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Thursday, May 28, 2015

Overby Center for Southern Journalism and Politics

Candidates debate at Ole Miss

During their first and only debate before the November election, the two north Mississippi congressional candidates agreed on a few issues, battled over several differences and both choked up when talking about the same educational accomplishment — being the first in their families to graduate from college.

“I grew up in a family with modest means,” Democrat and Ole Miss alum U.S. Rep. Travis Childers said before his emotions forced him to pause for a brief moment. “I say this with love and respect for my family: I was the first to finish college.”

State Sen. Alan Nunnelee, the Republican challenger, noted the two men shared something in common.

The debate, moderated by Overby Fellow Curtis Wilkie, was held in the Overby Center at the University of Mississippi. It’s the only time the two candidates are scheduled to go head-to-head before the election. Seven independent or third-party candidates are also on the Nov. 2 ballot, but they were not invited to participate in the debate.

The questions, asked by local newspaper editors and reporters, ranged from the economy, taxes, global warming, health care and Tuesday’s appeal of “Don’t Ask, Don’t tell” military policy. (October 13, 2010, Page 1)

Education briefs

  • Oxford High School theater department will stage “Almost, Maine” as the annual Kayla Sue Mize fundraiser this Friday-Sunday.
  • Walking Wednesdays continue
  • Green innovation forum set for Wednesday at 7 p.m. in the Overby Center
  • Lafayette High School class of 1970 will host its 40th class reunion on Memorial Day Weekend
  • Robyn Thweatt of Oxford was named to the Northwest Mississippi Community College cheer squad
  • The Summer Coin program is taking applications for students aged 14-21 for their summer work program.
  • Oxford High School band recently returned from a four-day trip to Washington, D.C.

 (April 27, 2010, Page 6)

Journalism Week: Kalisha Whitman

As part of Journalism Week, Kalisha Whitman, a WTVA-News reporter in Tupelo for some two years, will discuss the real truth about working for broadcast news. The lecture is set for noon Friday in the first-floor auditorium of the Overby Center for Southern Journalism and Politics. (April 13, 2010)

Journalism Week: Myra Bean

As part of Journalism Week, Myra Bean, sports editor of The Panolian in Batesville, will discuss covering community sports effectively. The lecture is set for 9 a.m. Wednesday in the first-floor auditorium of the Overby Center for Southern Journalism and Politics. (April 13, 2010)

Breaking news, breaking down to screen Monday

OXFORD TOWN – For the people who tell the stories of other’s tragedies for the world to understand, we often forget that their own experiences of those events are as telling, if not more. While a journalist is trained to remain detached and record the events, in the midst of catastrophe, there are sights and experiences that alter you.
“Breaking News, Breaking Down,” is a 36-minute documentary that looks at the journalists behind the words and cameras during Hurricane Katrina and September 11. The film will play in Oxford on Monday, April 12 at 4 p.m. in the Overby Auditorium, next to Farley Hall on the Ole Miss campus.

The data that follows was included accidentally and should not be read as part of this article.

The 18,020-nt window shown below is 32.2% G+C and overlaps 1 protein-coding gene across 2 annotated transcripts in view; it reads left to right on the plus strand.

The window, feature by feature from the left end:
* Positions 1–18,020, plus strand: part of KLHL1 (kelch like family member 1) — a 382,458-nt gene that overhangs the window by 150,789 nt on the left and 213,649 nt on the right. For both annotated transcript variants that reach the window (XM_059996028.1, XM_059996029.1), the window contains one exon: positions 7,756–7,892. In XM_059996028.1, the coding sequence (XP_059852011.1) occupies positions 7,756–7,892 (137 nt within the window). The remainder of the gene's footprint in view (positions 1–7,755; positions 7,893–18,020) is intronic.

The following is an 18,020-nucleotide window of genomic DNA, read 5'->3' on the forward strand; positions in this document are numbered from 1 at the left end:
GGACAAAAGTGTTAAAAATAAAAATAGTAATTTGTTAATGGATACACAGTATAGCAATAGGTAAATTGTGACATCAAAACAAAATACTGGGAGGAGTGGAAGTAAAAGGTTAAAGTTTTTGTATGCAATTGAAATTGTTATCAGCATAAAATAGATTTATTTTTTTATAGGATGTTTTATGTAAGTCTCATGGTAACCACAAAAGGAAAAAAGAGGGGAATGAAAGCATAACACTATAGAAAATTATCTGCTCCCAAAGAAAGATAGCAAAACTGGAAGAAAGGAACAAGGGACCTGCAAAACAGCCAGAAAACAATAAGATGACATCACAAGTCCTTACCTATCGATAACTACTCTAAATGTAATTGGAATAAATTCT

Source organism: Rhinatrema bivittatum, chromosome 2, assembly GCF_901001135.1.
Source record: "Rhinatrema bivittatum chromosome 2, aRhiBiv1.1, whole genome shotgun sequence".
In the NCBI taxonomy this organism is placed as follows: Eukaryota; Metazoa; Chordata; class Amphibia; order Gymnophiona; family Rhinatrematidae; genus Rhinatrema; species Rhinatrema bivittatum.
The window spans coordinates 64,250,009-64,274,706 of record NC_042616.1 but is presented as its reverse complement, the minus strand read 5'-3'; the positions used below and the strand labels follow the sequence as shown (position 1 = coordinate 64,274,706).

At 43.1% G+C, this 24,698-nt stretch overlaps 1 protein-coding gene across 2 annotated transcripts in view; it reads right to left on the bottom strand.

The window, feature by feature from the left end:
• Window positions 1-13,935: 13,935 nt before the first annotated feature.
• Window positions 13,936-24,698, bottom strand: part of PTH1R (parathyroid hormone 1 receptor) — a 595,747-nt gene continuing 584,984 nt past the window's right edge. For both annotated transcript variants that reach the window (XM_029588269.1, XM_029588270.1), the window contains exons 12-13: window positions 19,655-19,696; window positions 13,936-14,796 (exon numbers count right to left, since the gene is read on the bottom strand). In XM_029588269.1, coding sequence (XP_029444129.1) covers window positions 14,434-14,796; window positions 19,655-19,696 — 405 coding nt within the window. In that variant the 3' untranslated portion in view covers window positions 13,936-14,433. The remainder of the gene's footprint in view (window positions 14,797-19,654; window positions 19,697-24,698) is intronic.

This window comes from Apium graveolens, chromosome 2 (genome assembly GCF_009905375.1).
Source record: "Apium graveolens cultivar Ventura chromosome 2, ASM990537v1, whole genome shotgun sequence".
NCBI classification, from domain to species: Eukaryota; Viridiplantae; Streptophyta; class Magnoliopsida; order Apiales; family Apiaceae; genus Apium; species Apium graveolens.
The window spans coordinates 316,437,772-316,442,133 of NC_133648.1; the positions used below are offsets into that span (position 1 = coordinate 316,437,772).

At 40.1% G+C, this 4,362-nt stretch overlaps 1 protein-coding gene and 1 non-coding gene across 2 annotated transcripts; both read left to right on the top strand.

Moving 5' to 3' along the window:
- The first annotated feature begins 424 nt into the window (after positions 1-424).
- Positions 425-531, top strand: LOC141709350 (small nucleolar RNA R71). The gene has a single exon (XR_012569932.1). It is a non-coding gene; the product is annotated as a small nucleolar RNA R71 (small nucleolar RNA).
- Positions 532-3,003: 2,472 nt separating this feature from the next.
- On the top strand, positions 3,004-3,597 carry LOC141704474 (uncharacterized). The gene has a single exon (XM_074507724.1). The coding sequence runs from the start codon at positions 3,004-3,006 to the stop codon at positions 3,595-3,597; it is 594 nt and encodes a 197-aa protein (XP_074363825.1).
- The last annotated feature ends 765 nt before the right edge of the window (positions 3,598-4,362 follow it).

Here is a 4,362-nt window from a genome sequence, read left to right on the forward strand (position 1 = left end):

(April 1, 2010, Page 11)

Civil Rights Cold Cases Explored

The Overby Center for Southern Journalism and Politics at the University of Mississippi presents a panel discussion on “Civil Rights Cold Cases” at 4 p.m. Tuesday in the auditorium of the Overby Center. Mississippi pioneered investigations that led to convictions — decades later — of Klansmen guilty of murders in the civil rights era. Still, there is work to be done.

These “cold cases” will be the subject of a special program featuring Susan Glisson, executive director of UM’s William Winter Institute for Racial Reconciliation; Rita Schwerner Bender and Bill Bender, visiting Winter scholars at Ole Miss who have made a study of “Restorative Justice;” Jerry Mitchell, prize-winning reporter for The Clarion-Ledger whose stories succeeded in reopening many of the most notorious cases; and Leroy Clemons, chair of the Philadelphia Coalition, a group instrumentalin bringing about the prosecution of Edgar Killen in connection with the Neshoba County murders in 1964.

The event is free and the public is invited. A reception will be held following the program. (April 1, 2010)

A Conversation with Kym Clark

Kym Clark, WMC-TV Channel 5 (Memphis) news anchor and reporter, discusses her career and the challenges women and minority journalists face today, in a special program at 1 p.m. Thursday. The program will be held in the first-floor auditorium of the Overby Center and is sponsored by the University of Mississippi Association of Black Journalists. (March 5, 2010)

Meet the Press with Governor Haley Barbour

Gov. Haley Barbour said many public school systems in the state are not yet doing a good enough job to prepare high school graduates for four-year colleges and, as a result, more students should be encouraged to attend community colleges. Barbour made the statement during a “Meet the Press”-style event held Tuesday at the Overby Center in the School of Journalism and New Media at the University of Mississippi. (March 3, 2010, Page 2)

Governor meets the press

Oxford EAGLE News Editor Jon Scott takes part in a “Meet the Press” style panel discussion with Gov. Haley Barbor, moderated by Curtis Wilkie. (March 2, 2010)

Community Newspapers in the Digital Age

Oxford EAGLE Co-Publisher Tim Phillips and Lucy Schultze talk about The EAGLE’s new web site project as part of a panel about the future of community newspapers, moderated by Samir Husni. You can view the video here. The entire program runs a little more than an hour. (February 25, 2010)

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